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Functional Morphology of Prey Ingestion by Placetron wosnessenskii Schalfeew Zoeae (Crustacea: Anomura: Lithodidae)
Jennifer A. Crain
Vol. 197, No. 2, Centennial Issue: October, 1899-1999 (Oct., 1999), pp. 207-218
Published by: The University of Chicago Press
Stable URL: http://www.jstor.org/stable/1542616
Page Count: 12
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The relationship between the morphology and functions of the feeding appendages of first-stage zoeae of the lithodid crab Placetron wosnessenskii Schalfeew during ingestion is explored in this study. The preoral chambers of these zoeae are bordered on all sides, with the labrum and mandibles forming the anterior borders, the paragnaths and sternal projection together creating the posterior boundaries, and the maxillules forming the sides. The maxillules are the sole pair of appendages responsible for prey manipulation immediately preceding ingestion. Maxillules are capable of remarkable plasticity of movement, enabling them to grasp, control, and redirect violently struggling prey (Artemia sp. metanauplii). The asymmetrical mandibles tear and grind the prey, working against each other with rotating motions. Two separate ratchet-like coordinations of the appendages were seen, each of which enabled the zoea to maintain a firm grasp on the prey while renewing points of leverage for ingestion. The mandibles hold prey in position while the maxillules regrab it to push it farther into the mouth. Similarly, the labrum holds the prey while the mandibles prepare for a new grinding rotation. Capture and ingestion of an algal cell by a rapid outward flinging and inward clasping of the mouthparts was seen in one videotaped sequence. Gut fluorescence after introduction of various algal species reveals an ability to ingest a range of particle sizes. This plasticity of feeding behaviors allows the zoeae to ingest a range of food items, and thus meet their nutritional needs.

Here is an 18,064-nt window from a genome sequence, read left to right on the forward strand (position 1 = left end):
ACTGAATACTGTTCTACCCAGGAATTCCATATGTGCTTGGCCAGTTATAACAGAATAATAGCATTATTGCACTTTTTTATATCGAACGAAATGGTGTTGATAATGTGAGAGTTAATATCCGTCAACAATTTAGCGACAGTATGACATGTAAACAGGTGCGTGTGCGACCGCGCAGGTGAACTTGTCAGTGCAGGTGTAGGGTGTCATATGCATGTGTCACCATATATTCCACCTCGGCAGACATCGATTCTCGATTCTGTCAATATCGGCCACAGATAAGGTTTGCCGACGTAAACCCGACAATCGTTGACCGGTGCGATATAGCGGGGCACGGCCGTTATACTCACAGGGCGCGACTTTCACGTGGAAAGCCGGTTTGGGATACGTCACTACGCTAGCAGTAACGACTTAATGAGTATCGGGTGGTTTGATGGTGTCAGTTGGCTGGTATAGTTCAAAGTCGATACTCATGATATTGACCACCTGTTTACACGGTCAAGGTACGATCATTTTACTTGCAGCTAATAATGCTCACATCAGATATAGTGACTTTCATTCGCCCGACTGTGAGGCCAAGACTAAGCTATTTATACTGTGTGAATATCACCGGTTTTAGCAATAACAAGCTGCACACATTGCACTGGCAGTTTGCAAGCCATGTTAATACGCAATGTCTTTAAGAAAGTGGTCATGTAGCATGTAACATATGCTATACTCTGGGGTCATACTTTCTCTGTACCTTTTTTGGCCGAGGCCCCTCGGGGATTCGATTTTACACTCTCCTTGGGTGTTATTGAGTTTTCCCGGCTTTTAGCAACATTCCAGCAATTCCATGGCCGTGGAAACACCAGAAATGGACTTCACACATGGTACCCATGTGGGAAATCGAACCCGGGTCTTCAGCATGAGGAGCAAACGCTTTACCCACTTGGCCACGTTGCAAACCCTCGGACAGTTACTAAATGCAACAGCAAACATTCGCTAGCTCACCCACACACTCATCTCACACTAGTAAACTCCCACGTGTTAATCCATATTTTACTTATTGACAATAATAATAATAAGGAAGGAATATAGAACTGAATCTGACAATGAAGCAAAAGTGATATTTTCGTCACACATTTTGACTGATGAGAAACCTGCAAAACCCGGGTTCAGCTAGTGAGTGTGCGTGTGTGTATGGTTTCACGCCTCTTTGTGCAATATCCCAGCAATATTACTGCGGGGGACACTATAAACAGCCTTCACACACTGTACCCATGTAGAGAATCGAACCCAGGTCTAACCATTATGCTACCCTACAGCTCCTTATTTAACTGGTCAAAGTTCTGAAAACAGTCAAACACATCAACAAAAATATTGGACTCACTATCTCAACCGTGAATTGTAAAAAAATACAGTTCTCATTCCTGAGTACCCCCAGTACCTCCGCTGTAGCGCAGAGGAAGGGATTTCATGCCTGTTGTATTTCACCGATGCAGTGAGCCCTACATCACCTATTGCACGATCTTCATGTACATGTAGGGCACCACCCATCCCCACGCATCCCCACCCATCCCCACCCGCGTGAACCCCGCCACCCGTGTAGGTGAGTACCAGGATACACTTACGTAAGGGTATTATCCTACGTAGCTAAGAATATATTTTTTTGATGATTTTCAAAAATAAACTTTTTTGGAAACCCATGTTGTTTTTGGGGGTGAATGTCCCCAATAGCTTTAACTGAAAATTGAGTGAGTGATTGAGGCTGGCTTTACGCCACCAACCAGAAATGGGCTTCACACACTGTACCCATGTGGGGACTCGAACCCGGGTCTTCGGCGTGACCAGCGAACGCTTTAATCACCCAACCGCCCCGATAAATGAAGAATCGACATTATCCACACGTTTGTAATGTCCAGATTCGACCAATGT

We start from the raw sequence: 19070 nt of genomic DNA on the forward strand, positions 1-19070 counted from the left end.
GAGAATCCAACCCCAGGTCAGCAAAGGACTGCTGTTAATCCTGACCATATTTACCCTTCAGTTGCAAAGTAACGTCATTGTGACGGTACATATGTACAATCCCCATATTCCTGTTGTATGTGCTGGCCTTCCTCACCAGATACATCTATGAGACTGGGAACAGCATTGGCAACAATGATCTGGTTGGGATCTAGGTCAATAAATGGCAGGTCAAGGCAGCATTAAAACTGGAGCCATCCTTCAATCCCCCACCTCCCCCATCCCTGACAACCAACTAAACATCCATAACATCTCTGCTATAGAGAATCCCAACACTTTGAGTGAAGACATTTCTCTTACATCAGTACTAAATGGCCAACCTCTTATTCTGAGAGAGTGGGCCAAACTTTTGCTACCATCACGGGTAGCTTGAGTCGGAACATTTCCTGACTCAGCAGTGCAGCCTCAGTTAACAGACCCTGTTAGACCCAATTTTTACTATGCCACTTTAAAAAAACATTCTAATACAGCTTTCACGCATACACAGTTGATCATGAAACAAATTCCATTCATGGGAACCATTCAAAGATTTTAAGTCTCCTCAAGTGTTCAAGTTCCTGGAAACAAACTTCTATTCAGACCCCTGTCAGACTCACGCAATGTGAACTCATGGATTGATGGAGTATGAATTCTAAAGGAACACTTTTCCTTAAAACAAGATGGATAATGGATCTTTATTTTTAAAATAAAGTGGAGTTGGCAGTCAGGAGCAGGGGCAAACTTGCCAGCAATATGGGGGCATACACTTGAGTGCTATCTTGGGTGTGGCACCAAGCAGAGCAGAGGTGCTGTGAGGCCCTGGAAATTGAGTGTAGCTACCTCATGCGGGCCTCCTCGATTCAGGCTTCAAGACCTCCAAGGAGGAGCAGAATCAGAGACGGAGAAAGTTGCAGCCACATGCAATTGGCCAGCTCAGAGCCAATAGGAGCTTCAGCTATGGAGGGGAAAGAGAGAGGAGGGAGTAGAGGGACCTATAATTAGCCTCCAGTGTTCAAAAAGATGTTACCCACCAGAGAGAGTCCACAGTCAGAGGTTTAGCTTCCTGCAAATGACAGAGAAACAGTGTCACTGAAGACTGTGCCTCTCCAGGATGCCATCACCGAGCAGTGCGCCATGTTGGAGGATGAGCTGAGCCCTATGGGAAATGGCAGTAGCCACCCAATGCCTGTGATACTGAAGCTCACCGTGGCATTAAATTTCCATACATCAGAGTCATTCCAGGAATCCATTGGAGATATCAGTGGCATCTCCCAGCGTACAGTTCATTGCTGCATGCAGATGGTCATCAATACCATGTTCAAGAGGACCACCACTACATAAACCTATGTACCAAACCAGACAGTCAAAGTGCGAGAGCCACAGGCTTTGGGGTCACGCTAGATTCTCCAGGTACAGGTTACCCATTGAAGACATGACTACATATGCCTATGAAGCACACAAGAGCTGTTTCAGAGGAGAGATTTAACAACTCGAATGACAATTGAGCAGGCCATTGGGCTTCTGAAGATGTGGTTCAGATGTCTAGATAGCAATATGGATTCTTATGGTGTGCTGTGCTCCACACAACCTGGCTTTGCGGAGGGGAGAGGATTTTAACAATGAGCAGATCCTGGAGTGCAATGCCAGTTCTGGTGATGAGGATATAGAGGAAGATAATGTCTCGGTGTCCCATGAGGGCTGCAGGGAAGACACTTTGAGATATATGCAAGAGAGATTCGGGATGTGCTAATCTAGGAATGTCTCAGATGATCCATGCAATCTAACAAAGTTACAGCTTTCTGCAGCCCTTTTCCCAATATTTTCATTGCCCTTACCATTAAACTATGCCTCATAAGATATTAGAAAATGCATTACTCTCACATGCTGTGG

Biological Bulletin © 1999 Marine Biological Laboratory